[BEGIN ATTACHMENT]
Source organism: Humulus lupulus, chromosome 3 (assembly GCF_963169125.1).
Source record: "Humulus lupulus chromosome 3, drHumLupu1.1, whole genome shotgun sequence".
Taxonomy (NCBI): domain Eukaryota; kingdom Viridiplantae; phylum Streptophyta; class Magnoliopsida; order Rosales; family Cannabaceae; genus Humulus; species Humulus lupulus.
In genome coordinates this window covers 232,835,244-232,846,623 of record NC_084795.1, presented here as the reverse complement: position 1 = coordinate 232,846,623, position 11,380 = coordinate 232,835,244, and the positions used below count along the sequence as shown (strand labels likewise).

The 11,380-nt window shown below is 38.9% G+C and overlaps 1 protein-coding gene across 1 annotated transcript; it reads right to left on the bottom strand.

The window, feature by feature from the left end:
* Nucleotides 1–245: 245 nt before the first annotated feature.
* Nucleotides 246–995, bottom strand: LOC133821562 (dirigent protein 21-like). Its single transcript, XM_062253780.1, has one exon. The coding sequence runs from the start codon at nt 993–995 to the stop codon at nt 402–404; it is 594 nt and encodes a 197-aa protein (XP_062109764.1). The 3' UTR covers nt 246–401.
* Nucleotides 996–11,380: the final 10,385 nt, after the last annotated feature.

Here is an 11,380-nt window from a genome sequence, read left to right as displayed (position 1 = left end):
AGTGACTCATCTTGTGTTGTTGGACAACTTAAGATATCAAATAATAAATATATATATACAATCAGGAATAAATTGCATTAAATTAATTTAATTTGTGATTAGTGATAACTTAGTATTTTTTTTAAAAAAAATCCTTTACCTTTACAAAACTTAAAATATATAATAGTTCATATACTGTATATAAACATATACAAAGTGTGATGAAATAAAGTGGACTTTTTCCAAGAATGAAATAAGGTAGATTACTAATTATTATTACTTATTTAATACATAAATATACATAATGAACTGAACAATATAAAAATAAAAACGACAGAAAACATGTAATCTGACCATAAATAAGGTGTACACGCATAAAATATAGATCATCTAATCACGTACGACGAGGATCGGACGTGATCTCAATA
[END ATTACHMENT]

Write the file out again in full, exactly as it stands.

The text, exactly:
Source organism: Humulus lupulus, chromosome 3 (assembly GCF_963169125.1).
Source record: "Humulus lupulus chromosome 3, drHumLupu1.1, whole genome shotgun sequence".
Taxonomy (NCBI): domain Eukaryota; kingdom Viridiplantae; phylum Streptophyta; class Magnoliopsida; order Rosales; family Cannabaceae; genus Humulus; species Humulus lupulus.
In genome coordinates this window covers 232,835,244-232,846,623 of record NC_084795.1, presented here as the reverse complement: position 1 = coordinate 232,846,623, position 11,380 = coordinate 232,835,244, and the positions used below count along the sequence as shown (strand labels likewise).

The 11,380-nt window shown below is 38.9% G+C and overlaps 1 protein-coding gene across 1 annotated transcript; it reads right to left on the bottom strand.

The window, feature by feature from the left end:
* Nucleotides 1–245: 245 nt before the first annotated feature.
* Nucleotides 246–995, bottom strand: LOC133821562 (dirigent protein 21-like). Its single transcript, XM_062253780.1, has one exon. The coding sequence runs from the start codon at nt 993–995 to the stop codon at nt 402–404; it is 594 nt and encodes a 197-aa protein (XP_062109764.1). The 3' UTR covers nt 246–401.
* Nucleotides 996–11,380: the final 10,385 nt, after the last annotated feature.

Here is an 11,380-nt window from a genome sequence, read left to right as displayed (position 1 = left end):
AGTGACTCATCTTGTGTTGTTGGACAACTTAAGATATCAAATAATAAATATATATATACAATCAGGAATAAATTGCATTAAATTAATTTAATTTGTGATTAGTGATAACTTAGTATTTTTTTTAAAAAAAATCCTTTACCTTTACAAAACTTAAAATATATAATAGTTCATATACTGTATATAAACATATACAAAGTGTGATGAAATAAAGTGGACTTTTTCCAAGAATGAAATAAGGTAGATTACTAATTATTATTACTTATTTAATACATAAATATACATAATGAACTGAACAATATAAAAATAAAAACGACAGAAAACATGTAATCTGACCATAAATAAGGTGTACACGCATAAAATATAGATCATCTAATCACGTACGACGAGGATCGGACGTGATCTCAATA